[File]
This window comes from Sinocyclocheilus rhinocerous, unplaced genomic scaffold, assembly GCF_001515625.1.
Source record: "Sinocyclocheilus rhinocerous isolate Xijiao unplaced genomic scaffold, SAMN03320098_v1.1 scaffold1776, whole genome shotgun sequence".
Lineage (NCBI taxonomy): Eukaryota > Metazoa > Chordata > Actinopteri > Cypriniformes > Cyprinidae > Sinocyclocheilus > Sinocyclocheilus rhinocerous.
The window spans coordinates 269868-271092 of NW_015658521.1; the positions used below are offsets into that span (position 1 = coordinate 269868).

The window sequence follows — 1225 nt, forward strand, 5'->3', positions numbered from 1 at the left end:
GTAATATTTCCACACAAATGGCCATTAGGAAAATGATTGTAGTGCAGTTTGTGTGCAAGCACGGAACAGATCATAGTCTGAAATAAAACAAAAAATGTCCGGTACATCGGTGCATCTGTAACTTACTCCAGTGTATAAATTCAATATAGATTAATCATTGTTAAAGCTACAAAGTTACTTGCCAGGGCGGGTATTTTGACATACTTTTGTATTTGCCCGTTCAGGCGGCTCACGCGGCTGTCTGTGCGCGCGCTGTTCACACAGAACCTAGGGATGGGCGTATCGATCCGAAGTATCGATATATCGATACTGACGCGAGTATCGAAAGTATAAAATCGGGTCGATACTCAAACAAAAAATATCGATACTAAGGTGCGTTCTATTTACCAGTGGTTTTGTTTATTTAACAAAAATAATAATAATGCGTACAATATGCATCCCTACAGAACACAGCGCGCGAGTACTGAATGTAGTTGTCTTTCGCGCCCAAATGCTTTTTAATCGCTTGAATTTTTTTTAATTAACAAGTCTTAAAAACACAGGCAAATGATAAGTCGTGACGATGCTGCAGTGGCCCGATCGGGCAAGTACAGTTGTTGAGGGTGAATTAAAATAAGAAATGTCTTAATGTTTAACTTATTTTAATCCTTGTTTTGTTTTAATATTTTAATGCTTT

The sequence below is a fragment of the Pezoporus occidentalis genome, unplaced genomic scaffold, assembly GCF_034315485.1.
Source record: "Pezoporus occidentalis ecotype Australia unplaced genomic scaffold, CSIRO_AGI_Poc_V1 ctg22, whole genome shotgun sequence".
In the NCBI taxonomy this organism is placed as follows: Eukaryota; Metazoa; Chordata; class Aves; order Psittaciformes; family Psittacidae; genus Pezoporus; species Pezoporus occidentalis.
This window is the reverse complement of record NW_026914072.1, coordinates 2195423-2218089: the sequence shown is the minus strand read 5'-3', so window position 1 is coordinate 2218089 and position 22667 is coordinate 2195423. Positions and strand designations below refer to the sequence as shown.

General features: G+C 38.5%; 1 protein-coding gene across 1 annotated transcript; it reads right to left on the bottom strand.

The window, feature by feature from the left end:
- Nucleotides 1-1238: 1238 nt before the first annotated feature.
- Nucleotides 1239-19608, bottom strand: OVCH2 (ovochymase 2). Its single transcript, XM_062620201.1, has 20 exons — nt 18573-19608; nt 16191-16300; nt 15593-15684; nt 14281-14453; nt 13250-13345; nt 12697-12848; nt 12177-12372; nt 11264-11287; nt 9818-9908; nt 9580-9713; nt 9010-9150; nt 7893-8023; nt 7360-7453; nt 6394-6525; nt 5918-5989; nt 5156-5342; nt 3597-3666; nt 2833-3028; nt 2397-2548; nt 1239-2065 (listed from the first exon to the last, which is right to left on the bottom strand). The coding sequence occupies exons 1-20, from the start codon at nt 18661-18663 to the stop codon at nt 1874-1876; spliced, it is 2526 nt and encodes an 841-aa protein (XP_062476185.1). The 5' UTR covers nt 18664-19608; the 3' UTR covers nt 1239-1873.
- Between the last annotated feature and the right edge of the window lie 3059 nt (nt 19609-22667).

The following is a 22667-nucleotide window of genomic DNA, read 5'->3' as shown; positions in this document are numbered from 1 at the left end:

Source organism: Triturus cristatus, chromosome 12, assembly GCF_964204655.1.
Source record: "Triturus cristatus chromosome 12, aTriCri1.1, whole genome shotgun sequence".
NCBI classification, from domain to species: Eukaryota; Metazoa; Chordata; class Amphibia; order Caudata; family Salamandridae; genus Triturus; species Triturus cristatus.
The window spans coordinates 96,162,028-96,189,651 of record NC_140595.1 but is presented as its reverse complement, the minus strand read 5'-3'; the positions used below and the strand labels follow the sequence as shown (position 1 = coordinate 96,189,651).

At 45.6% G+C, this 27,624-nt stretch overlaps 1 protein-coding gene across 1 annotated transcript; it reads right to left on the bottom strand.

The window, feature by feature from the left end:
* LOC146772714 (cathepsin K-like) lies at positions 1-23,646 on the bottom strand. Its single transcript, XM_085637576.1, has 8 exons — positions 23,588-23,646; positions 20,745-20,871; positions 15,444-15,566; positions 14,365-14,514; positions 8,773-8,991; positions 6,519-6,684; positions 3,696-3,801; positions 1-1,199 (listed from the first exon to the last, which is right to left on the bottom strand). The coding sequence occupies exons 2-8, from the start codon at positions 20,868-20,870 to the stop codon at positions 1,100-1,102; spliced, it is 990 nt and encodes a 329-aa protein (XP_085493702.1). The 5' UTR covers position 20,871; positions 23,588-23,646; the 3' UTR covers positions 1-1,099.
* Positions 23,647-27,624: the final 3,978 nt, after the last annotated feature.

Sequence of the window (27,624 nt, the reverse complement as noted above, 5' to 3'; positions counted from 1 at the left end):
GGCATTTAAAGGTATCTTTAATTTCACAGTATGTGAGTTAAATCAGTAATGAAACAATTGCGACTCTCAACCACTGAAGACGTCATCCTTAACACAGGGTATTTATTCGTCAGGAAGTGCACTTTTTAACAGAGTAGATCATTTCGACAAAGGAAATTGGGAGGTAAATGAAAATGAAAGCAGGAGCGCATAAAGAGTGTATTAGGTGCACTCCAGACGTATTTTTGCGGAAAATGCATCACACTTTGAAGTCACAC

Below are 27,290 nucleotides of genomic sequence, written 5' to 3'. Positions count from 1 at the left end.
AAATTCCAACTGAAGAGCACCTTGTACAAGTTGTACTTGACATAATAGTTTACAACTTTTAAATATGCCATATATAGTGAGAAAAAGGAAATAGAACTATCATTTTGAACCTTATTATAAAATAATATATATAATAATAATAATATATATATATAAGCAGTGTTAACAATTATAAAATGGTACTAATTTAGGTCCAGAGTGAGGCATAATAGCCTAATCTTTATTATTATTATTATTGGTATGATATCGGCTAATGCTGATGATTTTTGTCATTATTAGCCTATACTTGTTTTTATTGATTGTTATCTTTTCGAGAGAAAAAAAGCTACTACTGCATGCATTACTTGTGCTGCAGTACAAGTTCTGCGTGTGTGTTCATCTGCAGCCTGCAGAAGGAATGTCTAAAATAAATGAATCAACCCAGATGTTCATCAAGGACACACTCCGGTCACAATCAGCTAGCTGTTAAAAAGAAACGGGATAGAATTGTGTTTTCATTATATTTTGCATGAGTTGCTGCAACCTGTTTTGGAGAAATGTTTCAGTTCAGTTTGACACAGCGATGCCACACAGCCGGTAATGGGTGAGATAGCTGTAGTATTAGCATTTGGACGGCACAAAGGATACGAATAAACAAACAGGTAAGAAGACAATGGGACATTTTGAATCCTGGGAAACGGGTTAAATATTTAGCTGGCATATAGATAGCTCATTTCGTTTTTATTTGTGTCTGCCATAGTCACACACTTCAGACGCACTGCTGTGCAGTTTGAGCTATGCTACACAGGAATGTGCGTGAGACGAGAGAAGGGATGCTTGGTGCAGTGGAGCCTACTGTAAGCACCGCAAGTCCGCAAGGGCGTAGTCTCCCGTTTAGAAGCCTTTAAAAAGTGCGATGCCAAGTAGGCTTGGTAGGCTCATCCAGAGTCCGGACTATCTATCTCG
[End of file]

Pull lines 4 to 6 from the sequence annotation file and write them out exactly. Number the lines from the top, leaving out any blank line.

The window spans coordinates 269868-271092 of NW_015658521.1; the positions used below are offsets into that span (position 1 = coordinate 269868).

The window sequence follows — 1225 nt, forward strand, 5'->3', positions numbered from 1 at the left end:
GTAATATTTCCACACAAATGGCCATTAGGAAAATGATTGTAGTGCAGTTTGTGTGCAAGCACGGAACAGATCATAGTCTGAAATAAAACAAAAAATGTCCGGTACATCGGTGCATCTGTAACTTACTCCAGTGTATAAATTCAATATAGATTAATCATTGTTAAAGCTACAAAGTTACTTGCCAGGGCGGGTATTTTGACATACTTTTGTATTTGCCCGTTCAGGCGGCTCACGCGGCTGTCTGTGCGCGCGCTGTTCACACAGAACCTAGGGATGGGCGTATCGATCCGAAGTATCGATATATCGATACTGACGCGAGTATCGAAAGTATAAAATCGGGTCGATACTCAAACAAAAAATATCGATACTAAGGTGCGTTCTATTTACCAGTGGTTTTGTTTATTTAACAAAAATAATAATAATGCGTACAATATGCATCCCTACAGAACACAGCGCGCGAGTACTGAATGTAGTTGTCTTTCGCGCCCAAATGCTTTTTAATCGCTTGAATTTTTTTTAATTAACAAGTCTTAAAAACACAGGCAAATGATAAGTCGTGACGATGCTGCAGTGGCCCGATCGGGCAAGTACAGTTGTTGAGGGTGAATTAAAATAAGAAATGTCTTAATGTTTAACTTATTTTAATCCTTGTTTTGTTTTAATATTTTAATGCTTT